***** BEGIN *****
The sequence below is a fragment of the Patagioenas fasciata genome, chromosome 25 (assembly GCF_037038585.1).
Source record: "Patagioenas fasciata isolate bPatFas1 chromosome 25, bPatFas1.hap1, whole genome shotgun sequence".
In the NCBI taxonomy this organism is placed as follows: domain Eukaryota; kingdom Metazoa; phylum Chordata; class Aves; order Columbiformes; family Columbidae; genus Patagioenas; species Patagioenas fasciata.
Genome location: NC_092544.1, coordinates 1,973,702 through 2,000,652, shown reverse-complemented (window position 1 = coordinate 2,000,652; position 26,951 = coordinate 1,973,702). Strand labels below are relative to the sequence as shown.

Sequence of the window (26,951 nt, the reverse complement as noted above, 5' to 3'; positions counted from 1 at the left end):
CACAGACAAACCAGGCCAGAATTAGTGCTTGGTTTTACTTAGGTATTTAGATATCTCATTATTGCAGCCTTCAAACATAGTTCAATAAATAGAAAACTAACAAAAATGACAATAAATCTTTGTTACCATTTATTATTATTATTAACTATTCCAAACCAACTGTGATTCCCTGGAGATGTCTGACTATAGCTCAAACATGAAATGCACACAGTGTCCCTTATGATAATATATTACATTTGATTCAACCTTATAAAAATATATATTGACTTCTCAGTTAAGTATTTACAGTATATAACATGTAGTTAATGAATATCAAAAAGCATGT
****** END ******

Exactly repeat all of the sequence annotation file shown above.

The sequence below is a fragment of the Patagioenas fasciata genome, chromosome 25 (assembly GCF_037038585.1).
Source record: "Patagioenas fasciata isolate bPatFas1 chromosome 25, bPatFas1.hap1, whole genome shotgun sequence".
In the NCBI taxonomy this organism is placed as follows: domain Eukaryota; kingdom Metazoa; phylum Chordata; class Aves; order Columbiformes; family Columbidae; genus Patagioenas; species Patagioenas fasciata.
Genome location: NC_092544.1, coordinates 1,973,702 through 2,000,652, shown reverse-complemented (window position 1 = coordinate 2,000,652; position 26,951 = coordinate 1,973,702). Strand labels below are relative to the sequence as shown.

Sequence of the window (26,951 nt, the reverse complement as noted above, 5' to 3'; positions counted from 1 at the left end):
CACAGACAAACCAGGCCAGAATTAGTGCTTGGTTTTACTTAGGTATTTAGATATCTCATTATTGCAGCCTTCAAACATAGTTCAATAAATAGAAAACTAACAAAAATGACAATAAATCTTTGTTACCATTTATTATTATTATTAACTATTCCAAACCAACTGTGATTCCCTGGAGATGTCTGACTATAGCTCAAACATGAAATGCACACAGTGTCCCTTATGATAATATATTACATTTGATTCAACCTTATAAAAATATATATTGACTTCTCAGTTAAGTATTTACAGTATATAACATGTAGTTAATGAATATCAAAAAGCATGT